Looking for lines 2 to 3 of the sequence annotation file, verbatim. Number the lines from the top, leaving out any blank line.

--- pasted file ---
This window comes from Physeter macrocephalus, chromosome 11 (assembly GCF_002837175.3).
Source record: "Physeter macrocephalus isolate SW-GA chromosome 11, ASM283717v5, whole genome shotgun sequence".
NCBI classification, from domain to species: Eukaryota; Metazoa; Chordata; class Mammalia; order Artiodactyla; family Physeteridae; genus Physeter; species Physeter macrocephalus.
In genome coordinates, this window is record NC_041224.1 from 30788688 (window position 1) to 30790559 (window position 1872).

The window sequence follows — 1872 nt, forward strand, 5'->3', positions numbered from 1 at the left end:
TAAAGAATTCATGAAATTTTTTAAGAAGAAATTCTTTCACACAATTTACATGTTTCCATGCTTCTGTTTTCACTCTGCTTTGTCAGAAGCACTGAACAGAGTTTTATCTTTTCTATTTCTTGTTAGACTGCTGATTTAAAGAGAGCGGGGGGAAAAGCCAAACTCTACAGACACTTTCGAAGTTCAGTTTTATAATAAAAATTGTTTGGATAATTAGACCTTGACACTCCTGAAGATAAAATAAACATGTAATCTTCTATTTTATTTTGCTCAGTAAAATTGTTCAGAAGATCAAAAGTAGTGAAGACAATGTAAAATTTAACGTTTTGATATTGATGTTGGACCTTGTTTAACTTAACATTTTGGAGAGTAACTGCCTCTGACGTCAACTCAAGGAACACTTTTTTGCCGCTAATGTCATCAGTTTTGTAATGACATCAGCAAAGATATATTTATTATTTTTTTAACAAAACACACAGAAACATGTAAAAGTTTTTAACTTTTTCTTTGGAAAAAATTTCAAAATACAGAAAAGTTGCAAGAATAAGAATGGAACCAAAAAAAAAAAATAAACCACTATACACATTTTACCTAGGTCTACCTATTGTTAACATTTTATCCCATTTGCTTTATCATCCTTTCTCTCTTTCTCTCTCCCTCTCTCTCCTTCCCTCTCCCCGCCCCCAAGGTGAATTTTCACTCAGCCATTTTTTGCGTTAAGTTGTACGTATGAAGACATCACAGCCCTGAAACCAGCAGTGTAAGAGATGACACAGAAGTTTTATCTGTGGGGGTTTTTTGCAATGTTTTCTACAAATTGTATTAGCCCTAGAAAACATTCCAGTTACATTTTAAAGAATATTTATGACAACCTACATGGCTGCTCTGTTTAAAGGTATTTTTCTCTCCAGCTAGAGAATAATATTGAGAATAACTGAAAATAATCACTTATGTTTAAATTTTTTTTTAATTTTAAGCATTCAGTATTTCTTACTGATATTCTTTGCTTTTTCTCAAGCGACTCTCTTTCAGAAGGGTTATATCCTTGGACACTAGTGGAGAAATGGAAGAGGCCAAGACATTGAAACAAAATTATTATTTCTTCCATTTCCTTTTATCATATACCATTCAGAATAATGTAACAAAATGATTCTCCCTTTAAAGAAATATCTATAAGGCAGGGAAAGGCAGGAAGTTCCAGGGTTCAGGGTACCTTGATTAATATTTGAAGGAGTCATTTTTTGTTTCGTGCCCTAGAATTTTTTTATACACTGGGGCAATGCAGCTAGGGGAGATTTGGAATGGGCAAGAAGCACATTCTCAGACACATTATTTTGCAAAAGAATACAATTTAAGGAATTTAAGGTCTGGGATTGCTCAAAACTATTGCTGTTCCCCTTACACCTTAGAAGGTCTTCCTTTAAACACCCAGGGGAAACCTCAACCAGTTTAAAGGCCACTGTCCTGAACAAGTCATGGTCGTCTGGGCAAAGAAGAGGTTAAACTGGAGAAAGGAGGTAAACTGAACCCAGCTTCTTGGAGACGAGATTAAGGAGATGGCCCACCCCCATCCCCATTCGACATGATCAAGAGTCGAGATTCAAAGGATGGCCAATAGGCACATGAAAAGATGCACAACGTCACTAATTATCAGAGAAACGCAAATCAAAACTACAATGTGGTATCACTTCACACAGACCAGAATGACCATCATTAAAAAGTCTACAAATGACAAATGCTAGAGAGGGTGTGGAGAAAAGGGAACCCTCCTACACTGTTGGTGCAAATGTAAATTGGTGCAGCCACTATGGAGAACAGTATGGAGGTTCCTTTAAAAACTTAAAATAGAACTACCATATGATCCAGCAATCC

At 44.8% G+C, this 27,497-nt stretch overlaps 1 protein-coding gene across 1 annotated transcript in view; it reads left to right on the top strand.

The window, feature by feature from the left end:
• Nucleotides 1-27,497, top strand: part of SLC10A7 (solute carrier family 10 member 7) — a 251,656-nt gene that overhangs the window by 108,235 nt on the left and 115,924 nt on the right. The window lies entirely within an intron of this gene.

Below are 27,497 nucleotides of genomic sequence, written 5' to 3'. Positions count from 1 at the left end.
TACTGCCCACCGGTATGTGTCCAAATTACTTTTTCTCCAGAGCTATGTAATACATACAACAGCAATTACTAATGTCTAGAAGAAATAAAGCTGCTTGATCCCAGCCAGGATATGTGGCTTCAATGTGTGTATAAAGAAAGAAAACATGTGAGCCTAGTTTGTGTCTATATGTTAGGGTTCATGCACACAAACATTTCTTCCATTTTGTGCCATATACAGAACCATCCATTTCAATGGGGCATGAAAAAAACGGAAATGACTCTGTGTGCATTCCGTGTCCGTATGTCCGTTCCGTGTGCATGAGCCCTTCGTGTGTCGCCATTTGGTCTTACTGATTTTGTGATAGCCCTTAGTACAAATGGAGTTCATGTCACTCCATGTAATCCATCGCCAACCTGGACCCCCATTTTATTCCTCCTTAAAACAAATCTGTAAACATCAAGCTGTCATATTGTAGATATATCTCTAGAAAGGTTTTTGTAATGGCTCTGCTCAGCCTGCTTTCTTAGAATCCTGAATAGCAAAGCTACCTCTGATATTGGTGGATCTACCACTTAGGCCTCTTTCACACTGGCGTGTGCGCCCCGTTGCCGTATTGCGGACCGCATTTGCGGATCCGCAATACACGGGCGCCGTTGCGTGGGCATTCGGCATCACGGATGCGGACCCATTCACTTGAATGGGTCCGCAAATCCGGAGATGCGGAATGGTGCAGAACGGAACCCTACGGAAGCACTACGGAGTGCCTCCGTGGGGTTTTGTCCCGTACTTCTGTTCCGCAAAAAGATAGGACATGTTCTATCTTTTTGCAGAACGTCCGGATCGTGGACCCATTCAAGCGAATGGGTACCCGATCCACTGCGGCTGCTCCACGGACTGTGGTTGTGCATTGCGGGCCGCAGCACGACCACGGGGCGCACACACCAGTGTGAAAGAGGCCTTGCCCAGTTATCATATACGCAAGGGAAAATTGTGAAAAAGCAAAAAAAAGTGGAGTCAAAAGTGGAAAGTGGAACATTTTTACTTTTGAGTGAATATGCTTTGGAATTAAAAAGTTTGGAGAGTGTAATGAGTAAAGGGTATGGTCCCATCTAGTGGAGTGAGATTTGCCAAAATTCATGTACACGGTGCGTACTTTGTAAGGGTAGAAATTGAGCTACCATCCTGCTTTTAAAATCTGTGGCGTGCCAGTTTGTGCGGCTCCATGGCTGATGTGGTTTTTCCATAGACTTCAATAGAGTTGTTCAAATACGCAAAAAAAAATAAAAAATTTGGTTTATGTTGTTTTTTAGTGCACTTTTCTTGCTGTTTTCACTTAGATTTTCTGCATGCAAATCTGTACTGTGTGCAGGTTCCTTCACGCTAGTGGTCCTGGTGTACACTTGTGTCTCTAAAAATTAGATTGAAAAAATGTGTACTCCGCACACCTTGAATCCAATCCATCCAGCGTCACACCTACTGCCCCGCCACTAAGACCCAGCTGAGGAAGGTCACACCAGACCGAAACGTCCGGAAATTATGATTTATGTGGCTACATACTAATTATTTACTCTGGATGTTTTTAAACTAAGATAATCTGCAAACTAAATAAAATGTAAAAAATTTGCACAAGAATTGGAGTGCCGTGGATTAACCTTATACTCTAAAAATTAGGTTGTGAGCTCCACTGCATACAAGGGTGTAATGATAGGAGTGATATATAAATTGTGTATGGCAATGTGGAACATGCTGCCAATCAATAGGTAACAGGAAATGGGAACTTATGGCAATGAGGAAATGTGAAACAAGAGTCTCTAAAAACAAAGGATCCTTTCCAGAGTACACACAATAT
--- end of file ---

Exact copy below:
Source record: "Physeter macrocephalus isolate SW-GA chromosome 11, ASM283717v5, whole genome shotgun sequence".
NCBI classification, from domain to species: Eukaryota; Metazoa; Chordata; class Mammalia; order Artiodactyla; family Physeteridae; genus Physeter; species Physeter macrocephalus.